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Location: Huntington, WV, United States

I'm a 37 year-old guy from Huntington, WV.

Tuesday, May 22, 2007

Local TV commercial round up: 2007 Kentucky gubernatorial race.

For some odd reason, Kentucky elects its governors in the years between midterm and presidential elections and, today, our neighbors to the west hit the polls for their gubernatorial primary elections. Since the Hunt-Chas. TV market has a large portion of its audience in the Bluegrass State, West Virginians from Kenova to Cowen get to watch the "excitement" unfold in the form of crappy-to-tolerable TV commercials.

This time around, it seems that the candidates are carefully targeting their audiences and advertising dollars. The eastern Kentucky electorate is primarily made up of socially-conservative, pro-labor Democrats with a sprinkling of newly-converted "values voter" Republicans. When these folks extinguish their cigarettes and file into schools, fire stations, and post offices across the state, most of them will will go to one of several booths marked "Democrat," while a few will brush aside the cobwebs on their way towards the "Republican" lever (this should sound familiar to my fellow West Virginians, except with dipping tobacco).

The two GOP front runners, incumbent Gov. Ernie Fletcher and Rep. Anne Northup, are concentrating on the Republican strongholds in suburban Cincinnati and the western part of the state. Businessman Billy Harper, on the other hand, was running commercials in the market as early as the 2006 election. Harper's ads often show him in a drag racing hot rod and tout his conservative credentials, such as a "no new taxes pledge" (warning to Mr. Harper: that's bitten Republicans in the ass before). He is certainly trying to play the roll of the outsider, but polls suggest that it ain't working. Even John McCain's 2000 "Straight Talk Express" had a coat or two of polish slapped on the bus, a characteristic that Harper is almost proud of completely lacking. The race has really come down to whether or not Northup (with Harper's inadvertent help) can keep Fletcher from getting 40% of the and thereby force a heads-up run-off. However, I'm guessing that---after tomorrow night---Harper will go back to building infrastructure, Northup will be heading back to D.C. to work on immigration, and Fletcher will be waiting to find out the identity of his November opponent.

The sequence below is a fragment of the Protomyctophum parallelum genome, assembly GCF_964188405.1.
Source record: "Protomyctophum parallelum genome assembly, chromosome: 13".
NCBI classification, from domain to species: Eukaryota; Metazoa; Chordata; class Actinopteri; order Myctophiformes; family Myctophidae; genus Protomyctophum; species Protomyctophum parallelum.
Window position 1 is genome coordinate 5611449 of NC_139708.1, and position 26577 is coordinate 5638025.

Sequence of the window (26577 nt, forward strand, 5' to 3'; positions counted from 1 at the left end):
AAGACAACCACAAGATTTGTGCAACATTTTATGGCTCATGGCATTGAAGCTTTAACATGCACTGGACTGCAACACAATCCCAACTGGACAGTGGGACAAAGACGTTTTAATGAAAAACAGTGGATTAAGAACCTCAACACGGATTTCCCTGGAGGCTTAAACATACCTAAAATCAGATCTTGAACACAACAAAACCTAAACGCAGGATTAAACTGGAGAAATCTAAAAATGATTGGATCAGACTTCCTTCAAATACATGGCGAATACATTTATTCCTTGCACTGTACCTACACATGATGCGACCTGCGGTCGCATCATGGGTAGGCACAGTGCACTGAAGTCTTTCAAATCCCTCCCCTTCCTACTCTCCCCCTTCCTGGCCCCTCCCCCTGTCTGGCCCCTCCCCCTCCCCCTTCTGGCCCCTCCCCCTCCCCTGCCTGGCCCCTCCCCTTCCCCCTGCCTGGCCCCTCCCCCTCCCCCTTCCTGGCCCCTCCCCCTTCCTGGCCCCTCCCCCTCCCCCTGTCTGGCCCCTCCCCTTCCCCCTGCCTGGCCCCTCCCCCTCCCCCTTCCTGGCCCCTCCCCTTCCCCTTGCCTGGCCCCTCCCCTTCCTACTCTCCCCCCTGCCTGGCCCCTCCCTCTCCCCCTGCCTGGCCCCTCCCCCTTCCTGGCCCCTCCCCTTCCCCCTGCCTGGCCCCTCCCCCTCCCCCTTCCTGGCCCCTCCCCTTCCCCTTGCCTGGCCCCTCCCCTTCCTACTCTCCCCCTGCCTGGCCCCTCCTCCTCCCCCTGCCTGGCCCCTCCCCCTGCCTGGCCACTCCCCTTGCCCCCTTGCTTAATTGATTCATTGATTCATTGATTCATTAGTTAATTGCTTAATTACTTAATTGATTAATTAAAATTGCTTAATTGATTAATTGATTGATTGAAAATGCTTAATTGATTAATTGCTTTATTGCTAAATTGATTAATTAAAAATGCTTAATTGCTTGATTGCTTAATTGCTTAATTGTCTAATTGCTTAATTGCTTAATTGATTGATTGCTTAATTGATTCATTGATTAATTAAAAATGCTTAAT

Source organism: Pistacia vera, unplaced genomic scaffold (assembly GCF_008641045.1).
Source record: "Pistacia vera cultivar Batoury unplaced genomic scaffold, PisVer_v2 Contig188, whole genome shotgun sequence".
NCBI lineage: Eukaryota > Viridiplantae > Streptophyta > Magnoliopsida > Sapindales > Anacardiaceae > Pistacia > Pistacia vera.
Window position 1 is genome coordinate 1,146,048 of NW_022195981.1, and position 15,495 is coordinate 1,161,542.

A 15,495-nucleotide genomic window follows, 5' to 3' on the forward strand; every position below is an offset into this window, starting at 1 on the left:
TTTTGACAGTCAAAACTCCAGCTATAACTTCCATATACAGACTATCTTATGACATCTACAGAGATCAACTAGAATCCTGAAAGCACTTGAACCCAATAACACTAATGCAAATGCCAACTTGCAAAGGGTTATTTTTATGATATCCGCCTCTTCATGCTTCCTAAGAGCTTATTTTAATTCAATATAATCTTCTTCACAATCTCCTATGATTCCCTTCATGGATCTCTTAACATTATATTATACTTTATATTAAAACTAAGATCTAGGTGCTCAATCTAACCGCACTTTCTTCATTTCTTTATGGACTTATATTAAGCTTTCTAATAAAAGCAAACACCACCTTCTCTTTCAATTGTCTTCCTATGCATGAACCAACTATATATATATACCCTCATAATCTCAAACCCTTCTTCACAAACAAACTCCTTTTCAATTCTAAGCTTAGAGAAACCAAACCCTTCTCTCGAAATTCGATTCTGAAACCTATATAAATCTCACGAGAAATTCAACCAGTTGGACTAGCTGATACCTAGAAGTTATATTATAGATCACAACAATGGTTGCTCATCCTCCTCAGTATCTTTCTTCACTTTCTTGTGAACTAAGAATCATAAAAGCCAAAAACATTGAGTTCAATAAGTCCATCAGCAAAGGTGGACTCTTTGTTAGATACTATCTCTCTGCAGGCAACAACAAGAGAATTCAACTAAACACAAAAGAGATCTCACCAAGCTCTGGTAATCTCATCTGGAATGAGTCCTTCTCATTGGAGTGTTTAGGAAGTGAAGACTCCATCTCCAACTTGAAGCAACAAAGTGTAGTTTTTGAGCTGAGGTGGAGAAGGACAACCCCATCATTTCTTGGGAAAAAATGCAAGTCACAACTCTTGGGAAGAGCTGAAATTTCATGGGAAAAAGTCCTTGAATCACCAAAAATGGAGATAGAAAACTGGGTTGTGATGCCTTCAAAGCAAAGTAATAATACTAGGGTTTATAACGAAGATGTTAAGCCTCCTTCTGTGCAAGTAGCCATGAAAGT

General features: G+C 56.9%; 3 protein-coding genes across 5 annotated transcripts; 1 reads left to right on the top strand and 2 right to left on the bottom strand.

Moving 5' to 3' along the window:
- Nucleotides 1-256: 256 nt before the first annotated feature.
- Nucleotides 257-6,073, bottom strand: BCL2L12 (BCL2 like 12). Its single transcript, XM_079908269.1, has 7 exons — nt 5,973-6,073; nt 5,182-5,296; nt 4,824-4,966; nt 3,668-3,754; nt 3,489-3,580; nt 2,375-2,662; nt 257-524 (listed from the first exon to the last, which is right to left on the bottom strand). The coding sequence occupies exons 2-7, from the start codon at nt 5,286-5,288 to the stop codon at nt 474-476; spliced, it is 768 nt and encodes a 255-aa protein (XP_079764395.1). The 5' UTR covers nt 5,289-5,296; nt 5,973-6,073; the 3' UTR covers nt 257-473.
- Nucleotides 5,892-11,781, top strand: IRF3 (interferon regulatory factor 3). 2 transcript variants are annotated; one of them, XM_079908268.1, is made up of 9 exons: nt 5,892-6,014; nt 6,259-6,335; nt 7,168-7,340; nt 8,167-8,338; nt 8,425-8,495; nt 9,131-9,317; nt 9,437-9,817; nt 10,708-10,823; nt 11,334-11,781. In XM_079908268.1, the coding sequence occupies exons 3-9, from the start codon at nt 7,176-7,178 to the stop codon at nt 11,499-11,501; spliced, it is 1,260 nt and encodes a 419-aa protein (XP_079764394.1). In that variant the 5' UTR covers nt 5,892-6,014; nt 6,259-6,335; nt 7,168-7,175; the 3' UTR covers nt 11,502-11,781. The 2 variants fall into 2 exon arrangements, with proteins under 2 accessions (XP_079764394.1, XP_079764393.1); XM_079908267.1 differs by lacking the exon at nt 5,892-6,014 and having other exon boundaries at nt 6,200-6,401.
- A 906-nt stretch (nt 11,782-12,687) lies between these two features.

The Democrats, on the other hand, have dumped a fair sized chunk o' change into the coffers of WSAZ and WOWK to reach the sizable Democratic electorate between Maysville, Ashland, and Prestonsburg (home of several talented country artists AND Billy Ray Cyrus, by the way).

The most visible Dems in the on local TV have been former Lt. Gov. Steve Beshear and Lousville businessman Bruce Lunsford. Both have running mates from eastern Kentucky that have been featured heavily in local commercials in order to show that they have made an effort to balance the ticket between the east and the west. While they will likely finish one-two, it is doubtful that either will get the necessary 40% to prevent a run-off next month. Expect both to keep slugging it out through election night and into June.

Another former Lt. Gov., Steve Henry, is also in the mix, but he got into the advertising mix late and has mainly focused on buying air freshener from Kentucky, not Chicago, businesses (*yawn*).

Personally, I'm really pumped for this round of campaigning to end. As a West Virginia voter, if I wanted to follow an election where my opinion will be meaningless, I'd go read up on the upcoming presidential primaries, where WV votes damn near last.
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